It is a collage of memoir, cultural history and travelogue in which the author makes pilgrimage to ever more distant seas to swim with whales and dolphins. These encounters yield some of the most vivid writing in the book...
Kaku is not shy about quoting science-fiction movies and TV (he has seen them all). Despite going off the deep end musing about phenomena such as isolated consciousness spreading throughout the universe, he delivers ingenious predictions extrapolated from good research already in progress.
And in The Sixth Extinction, Elizabeth Kolbert, a staff writer for the New Yorker, offers well-composed snapshots of history, theory and observation that will fascinate, enlighten and appal many readers.
Svante Paabo’s Neanderthal Man, is an important consideration...it takes us a step farther and explores, perhaps unintentionally, the very foundations of doing science.
...Mr Werth’s account comes at a cost. Vertex gave the author access to its executives and scientists. Having devoted two books to the firm, Mr Werth at times seems too allied with it. “The Antidote” describes Mr Boger as an evangelist; in Mr Werth, he seems to have found a convert.
The scholarly presentation of textual material and lack of more personal details regarding her Australian rain forest venture will strike readers as overly fastidious and tiresome. Passionate and well-intended but not especially accessible.
His writing is elegant and urbane, full of paradoxes, aphorisms and conceits...Tongue in cheek? Perhaps. Yet, for all his playfulness, Mr Tesson is in earnest.
A cat-loving anthrozoologist probes “the cat's true nature.”...A useful guide to help cat lovers better understand their elusive pets.
While he helpfully leads readers into the dugout of modern genetics and sports science, his overall conclusions challenge few assumptions.
The book’s folksy narrative adds brightness and humor to the story as Appelt explores the swamp’s rich history, varied denizens...while there’s little doubt who will emerge victorious, finding out how events unfurl is well worth the read.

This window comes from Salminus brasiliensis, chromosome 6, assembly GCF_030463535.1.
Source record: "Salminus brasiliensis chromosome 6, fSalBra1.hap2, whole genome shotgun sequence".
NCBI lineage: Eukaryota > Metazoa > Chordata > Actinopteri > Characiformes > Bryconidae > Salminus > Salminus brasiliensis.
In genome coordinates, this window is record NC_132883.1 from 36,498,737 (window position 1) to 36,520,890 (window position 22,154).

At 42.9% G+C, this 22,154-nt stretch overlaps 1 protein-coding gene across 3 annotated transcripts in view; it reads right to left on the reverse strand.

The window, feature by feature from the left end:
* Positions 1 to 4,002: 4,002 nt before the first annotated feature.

Even if his predictions prove to be off, Rutherford delivers a timely and important dispatch from the field tilled by James Watson and Francis Crick...
...if accounting for natural capital ever does become conventional corporate wisdom, Tercek has a point; and in the meantime, his arguments are very much worth reading.
“Beautiful Boy” was a page turner, a dark fable that spoke to worried parents everywhere. “Clean” is a reference work and a manifesto, an annotated map of the same frightening territory where dragons still lurk at the edges.
In the dense, challenging and smart "The World Until Yesterday," Diamond...says that to give traditional societies a pass while criticizing our own is to do disservice to both worlds.
The characters of Evelyn Waugh are a lesson in the other end of anthropology. Here are the natives of a highly articulated culture that has no myths, only rituals.
A fast-paced and well-researched trek through a medical mystery to a hard-won recovery.
Kurzweil seems to have not read Deacon’s work (such as The Symbolic Species: The Co-evolution of Language and the Brain).
Tough times call for tough picture books.
Mr. Quammen is clearly obsessed, but his book might have been better if he had told more of the story through a smaller number of compelling scientist-characters.
The result is an unconvincing reprise of an obsolete worldview.